Asia Pacific received half a billion visitors in 2013

PATAAsia Pacific destinations collectively welcomed close to 520 million international visitor arrivals (IVAs) in calendar year 2013 according to the Pacific Asia Travel Association (PATA).

Covering 41 destinations across 11 sub-regions of the Asia Pacific Region, the Early Edition of PATA’s Annual Tourism Monitor 2014 gives a five-year perspective on travel flows into and within this dynamic and vigorous part of the world.

Key findings from the report show that between 2009 and 2013 international visitors arrivals into Asia Pacific grew by an average of 6.3 percent per annum, moderating in 2013 to 5.3 percent year-on-year. Destinations in Asia captured just fewer than three-quarters of the total foreign inbound volume in 2013 (74 percent), with the Americas taking up around 22 percent and the Pacific sub-region the remaining four percent. Within the Asia context, Northeast Asia captured some 243 million IVAs in 2013 followed by Southeast Asia (98 million), West Asia (38 million) and South Asia (9.9 million). The top three Asia Pacific destinations by volume of arrivals in 2013 were China (129.077 million), US (69.746 million), Hong Kong (54.299 million). Similarly, the top three Asia Pacific destinations in terms of annual growth (percent) in 2013 were Myanmar (+51.7 percent), Niue (+39.6 percent) and Sri Lanka (+26.7 percent).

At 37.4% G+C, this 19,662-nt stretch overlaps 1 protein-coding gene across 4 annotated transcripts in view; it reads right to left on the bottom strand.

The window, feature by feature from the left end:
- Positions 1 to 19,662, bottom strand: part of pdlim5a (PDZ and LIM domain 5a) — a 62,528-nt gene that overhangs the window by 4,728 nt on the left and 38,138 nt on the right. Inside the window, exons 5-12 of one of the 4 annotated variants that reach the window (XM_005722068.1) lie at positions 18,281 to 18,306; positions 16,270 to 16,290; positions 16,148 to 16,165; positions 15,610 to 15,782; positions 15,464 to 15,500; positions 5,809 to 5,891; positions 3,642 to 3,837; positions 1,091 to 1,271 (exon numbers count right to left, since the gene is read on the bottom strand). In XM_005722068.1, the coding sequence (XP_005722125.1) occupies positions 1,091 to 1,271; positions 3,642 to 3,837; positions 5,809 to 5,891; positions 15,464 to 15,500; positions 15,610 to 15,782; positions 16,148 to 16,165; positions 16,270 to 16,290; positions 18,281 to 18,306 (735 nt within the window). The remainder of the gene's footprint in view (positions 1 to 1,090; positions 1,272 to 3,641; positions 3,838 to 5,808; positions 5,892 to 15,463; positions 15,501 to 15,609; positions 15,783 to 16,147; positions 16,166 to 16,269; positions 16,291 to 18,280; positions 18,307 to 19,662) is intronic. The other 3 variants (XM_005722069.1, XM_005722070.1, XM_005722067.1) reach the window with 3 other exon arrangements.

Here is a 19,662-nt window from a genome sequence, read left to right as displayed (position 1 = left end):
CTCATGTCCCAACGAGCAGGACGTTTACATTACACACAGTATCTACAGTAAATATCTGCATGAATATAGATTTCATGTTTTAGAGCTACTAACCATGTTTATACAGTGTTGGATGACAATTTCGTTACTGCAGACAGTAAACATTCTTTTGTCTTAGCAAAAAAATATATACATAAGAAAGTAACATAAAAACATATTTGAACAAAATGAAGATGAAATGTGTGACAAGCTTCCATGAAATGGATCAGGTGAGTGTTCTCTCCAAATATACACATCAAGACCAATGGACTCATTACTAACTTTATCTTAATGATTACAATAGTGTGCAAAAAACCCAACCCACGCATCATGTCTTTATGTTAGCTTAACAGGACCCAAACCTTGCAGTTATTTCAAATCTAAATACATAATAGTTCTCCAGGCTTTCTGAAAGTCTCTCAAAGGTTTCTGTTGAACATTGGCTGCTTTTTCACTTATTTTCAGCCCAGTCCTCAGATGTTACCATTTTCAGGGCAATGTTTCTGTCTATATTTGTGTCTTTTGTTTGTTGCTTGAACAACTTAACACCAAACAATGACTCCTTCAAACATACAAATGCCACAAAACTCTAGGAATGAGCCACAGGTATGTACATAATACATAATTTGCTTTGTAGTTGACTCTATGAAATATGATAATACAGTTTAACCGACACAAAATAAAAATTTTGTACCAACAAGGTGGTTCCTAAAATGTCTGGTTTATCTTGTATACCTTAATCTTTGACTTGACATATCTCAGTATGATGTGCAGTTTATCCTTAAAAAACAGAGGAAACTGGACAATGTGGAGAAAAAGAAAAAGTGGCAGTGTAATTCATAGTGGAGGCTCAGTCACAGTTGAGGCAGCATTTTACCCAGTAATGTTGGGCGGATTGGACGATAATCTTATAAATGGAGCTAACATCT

Among the principal source markets, Hong Kong, China and the USA were the largest contributors in terms of the absolute number of visitor arrivals, while China, the Russian Federation and Vietnam contributed the greatest annual increase in volume between 2012 and 2013, according to the report.

Commenting on the report, Martin J Craigs, CEO of PATA, said commented that “This report provides a first look at the detailed movement of foreign arrivals into Asia Pacific destinations during 2013 and when combined with the recently released PATA forecasts for the period 2014-2018 gives all of us in the travel and tourism industry a solid quantifiable measure of what just eventuated during the year, and what the likely projections will be for the coming five-year period.”

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